Manching Benedicta Monama


GAUTENG Transport head Benedicta Monama is in trouble after signing a R3 billion contract – despite repeated warnings by the provincial Treasury that the deal was illegal.

Finance MEC Mandla Nkomfe has recommended that Monama, without mentioning her by name, and her subordinate be “subjected to a disciplinary process” and that they and the service provider officials be compelled to pay back any costs incurred by the state.

Monama’s political boss, Transport MEC Ismail Vadi – who was made aware of the deal on May 31 – was livid last night and demanded answers from his top civil servant.

“I conferred with the MEC for finance on the matter. We both agreed that the said (service level agreement) is unlawful.

“I have formally written to (Monama) informing her that I consider the (agreement) to be invalid and of no force and effect. I also indicated to (Monama) that she was acting without the required authority or mandate to conclude the (agreement). This matter, together with the AuditorGeneral’s report released recently, is currently under further investigation by my office,” Vadi said.

The Treasury had cautioned Monama in February to halt the awarding of the contract, and later advised her against appointing WestPoint Trading Enterprise 123 to manage and operate more driving licence testing centres.

The Treasury argued that the centres were not sustainable, and pointed out the poor management of cash and staff at the centres. The centres were established to test cars’ roadworthiness and learner drivers’ ability.

Provincial treasury head Nomfundo Tshabalala wrote two letters to Monama in February and April, and Nkomfe wrote to Vadi this month to complain about the “illegal” contract.

“This agreement violates a number of prescripts, including the Public Finance Management Act… The agreement further violates the National Roads Traffic Act, which compels the MEC of transport to appoint registering authority and testing authority,” Nkomfe said, emphasising that “WestPoint Trading Enterprise is not an authorised authority and cannot act as an agent of the department in the management and operations” of the centres.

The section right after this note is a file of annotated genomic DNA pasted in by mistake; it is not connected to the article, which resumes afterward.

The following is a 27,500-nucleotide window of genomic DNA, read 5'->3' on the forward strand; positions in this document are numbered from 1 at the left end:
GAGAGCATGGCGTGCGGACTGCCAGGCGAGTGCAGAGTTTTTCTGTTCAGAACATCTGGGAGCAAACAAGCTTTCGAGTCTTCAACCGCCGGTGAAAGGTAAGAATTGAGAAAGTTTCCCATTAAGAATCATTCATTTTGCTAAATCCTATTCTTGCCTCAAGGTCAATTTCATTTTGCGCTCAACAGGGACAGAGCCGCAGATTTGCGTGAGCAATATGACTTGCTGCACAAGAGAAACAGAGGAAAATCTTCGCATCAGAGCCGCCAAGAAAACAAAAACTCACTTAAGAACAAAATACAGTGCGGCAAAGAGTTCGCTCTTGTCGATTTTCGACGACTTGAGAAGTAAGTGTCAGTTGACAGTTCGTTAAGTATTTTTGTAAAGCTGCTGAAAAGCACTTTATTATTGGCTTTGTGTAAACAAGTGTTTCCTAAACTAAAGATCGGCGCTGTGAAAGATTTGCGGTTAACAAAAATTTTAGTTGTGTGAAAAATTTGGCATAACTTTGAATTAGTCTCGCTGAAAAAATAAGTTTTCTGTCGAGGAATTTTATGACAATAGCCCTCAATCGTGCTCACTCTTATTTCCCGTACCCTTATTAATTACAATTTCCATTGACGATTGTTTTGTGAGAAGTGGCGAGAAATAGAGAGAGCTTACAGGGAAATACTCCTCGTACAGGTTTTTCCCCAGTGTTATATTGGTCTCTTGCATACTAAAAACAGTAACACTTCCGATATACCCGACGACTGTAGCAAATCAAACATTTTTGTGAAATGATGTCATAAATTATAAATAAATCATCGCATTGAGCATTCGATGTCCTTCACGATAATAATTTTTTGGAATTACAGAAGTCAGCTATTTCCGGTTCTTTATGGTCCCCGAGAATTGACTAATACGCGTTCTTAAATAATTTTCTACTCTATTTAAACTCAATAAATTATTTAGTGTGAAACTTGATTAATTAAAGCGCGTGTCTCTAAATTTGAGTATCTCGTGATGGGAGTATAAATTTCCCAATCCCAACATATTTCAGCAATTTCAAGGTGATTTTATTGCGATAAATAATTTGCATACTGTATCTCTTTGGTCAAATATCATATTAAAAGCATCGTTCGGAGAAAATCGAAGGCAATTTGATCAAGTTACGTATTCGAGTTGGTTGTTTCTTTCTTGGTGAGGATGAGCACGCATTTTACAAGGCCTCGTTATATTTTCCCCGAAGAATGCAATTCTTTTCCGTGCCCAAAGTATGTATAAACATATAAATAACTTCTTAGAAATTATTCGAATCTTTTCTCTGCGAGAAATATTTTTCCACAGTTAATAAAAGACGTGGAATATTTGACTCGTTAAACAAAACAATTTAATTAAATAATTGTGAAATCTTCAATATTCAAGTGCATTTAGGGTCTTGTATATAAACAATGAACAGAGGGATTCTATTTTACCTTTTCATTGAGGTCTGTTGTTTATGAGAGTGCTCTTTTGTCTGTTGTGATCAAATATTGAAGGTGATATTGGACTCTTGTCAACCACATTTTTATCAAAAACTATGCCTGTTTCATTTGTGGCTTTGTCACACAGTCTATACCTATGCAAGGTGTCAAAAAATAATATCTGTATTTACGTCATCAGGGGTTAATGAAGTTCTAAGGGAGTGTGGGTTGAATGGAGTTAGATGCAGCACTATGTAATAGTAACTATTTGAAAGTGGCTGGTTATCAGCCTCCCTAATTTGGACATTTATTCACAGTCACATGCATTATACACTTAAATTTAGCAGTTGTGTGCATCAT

“In addition, there were no proper supply-chain management processes followed as WestPoint Trading Enterprise was not appointed through a competitive tender process,” he said.

Nkomfe recommended in his letter that “Treasury recommends that this agreement be terminated with immediate effect, and any cost incurred as a result of this agreement be recovered from the service provider and the officials concerned”.

The treasury conducted preliminary investigations into the viability of the contract.

The report found there were a lot of problems at the centres managed by WestPoint. These include:

lPoor and no proper maintenance;

lLack of effective cash management policies and procedures;

lLow morale and staff tension among various stakeholders; and

lSustainability of the centres.

The Treasury warned Monama that she “should rather put a hold on a further rollout so as to observe the current model of (the centres) with the view to revise and realign, to realise efficiencies”.

Tshabalala wrote: “Notwithstanding the need to ensure that the (centres) are profitable, it is our view that since a study is still under way, the Department of Roads and Transport should NOT enter into any further financial commitments pertaining to the management of (centres) or the implementation of the turnaround strategy before the (centres’) study is completed, and the findings and recommendations thereof are presented to the relevant stakeholders, including the accounting officers and member of the executive councils (MECs) responsible for Finance and Roads and Transport.

“We therefore recommend to the Department of Roads and Transport not to enter into any financial commitments, and it pertains to the management of the (centres) until our study has been completed.”

But the next day Monama signed the 10-year agreement.

Monama said: “I do not want to respond to my boss in the media.”

WestPoint’s managing director, Zazi Dladla, could not be reached for comment.